S/MIME mail is built into Thunderbird, and probably Outlook.
PGP is available with add-ons, or in other mail tools, and has more history.
You can create sef-signed certificates quite easily and send S/MIME signed mail, then the recipient can send you back encrypted mail. That's quite secure, as long as you trust the recipient (you phoned them, you know them personally, you checked the certificate signature if paranoid - what are the chances of an imposter if you call and ask if they just got your email you sent 10 minutes ago?)
If you want hierarchical trust, you need a certificate authority to issue certificates to people - like a company HR department that has enough personal info to verify a person and issue an employee ID. Which the company can do itself, or buy a chaining SSL certificate from a regular authority like Thawte. But those won't issue certificates to individuals (at least, I don't think so) - you'd still need to trust the intermediate authority.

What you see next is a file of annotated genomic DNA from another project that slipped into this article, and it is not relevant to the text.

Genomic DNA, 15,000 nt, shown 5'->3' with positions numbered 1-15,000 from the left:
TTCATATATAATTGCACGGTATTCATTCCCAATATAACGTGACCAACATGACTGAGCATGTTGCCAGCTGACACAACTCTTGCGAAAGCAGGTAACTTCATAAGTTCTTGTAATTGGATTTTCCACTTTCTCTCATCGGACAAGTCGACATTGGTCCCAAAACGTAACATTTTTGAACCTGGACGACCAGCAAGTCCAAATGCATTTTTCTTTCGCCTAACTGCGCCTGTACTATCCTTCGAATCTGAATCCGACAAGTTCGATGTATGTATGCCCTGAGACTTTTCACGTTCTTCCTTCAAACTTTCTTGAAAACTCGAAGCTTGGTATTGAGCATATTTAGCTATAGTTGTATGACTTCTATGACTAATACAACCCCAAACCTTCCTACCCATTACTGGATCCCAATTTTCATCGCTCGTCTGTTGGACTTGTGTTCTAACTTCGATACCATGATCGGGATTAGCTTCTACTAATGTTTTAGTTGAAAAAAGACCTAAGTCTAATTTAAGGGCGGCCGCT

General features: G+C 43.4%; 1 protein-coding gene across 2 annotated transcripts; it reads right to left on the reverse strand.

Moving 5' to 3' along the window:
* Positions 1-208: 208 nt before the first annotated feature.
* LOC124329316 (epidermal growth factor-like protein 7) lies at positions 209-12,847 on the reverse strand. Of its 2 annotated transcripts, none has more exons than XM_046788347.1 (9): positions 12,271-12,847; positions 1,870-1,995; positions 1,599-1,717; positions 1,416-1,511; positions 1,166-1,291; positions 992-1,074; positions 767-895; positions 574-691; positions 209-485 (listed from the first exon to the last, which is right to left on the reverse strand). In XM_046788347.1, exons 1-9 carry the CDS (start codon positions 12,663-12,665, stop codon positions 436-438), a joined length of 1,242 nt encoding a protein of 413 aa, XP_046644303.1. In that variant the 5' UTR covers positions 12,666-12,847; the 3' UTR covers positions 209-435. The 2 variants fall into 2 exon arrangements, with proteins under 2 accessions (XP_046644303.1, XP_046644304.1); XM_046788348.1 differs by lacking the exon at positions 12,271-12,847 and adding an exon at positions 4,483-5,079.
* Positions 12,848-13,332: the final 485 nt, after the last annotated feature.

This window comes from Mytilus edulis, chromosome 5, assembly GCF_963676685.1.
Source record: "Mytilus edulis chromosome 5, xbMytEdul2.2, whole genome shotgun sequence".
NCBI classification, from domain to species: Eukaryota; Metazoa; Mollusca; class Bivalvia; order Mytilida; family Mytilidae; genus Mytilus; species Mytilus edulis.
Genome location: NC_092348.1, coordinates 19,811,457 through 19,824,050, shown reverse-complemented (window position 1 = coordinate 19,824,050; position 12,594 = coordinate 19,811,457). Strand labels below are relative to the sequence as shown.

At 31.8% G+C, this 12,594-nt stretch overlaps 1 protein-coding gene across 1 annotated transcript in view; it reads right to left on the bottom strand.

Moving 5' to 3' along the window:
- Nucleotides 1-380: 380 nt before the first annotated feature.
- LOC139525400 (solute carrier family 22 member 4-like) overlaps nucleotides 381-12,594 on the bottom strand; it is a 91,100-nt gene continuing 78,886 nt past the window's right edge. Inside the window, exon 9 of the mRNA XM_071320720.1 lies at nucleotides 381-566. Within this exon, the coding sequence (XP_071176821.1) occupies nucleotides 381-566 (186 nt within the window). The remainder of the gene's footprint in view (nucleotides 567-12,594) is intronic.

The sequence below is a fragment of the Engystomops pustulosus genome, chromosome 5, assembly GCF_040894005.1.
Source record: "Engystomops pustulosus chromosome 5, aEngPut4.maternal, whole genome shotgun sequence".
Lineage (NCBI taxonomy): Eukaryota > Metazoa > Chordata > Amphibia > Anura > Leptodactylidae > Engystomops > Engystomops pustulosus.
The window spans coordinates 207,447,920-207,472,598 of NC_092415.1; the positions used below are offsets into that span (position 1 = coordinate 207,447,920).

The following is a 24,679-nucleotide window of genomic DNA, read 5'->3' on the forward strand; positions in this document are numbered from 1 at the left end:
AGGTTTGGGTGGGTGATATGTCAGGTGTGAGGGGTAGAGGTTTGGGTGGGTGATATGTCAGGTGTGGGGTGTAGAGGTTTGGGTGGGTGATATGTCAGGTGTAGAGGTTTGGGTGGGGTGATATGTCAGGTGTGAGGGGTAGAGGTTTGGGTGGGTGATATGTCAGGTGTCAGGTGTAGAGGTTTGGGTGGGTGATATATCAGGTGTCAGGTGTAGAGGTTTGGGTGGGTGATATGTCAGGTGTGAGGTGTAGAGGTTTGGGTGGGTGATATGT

This is partly why you don't see encrypted email used so much - it's not hard, but no-one will step up and certify identities, unless some government agency does it and that's only for one country or state.
Computer people for years have used PGP with a crowd-sourced trust model, that's still used to sign security advisories etc. Technically you have to go meet people who are already in the trust pool and exchange enough government ID to get your PGP key signed.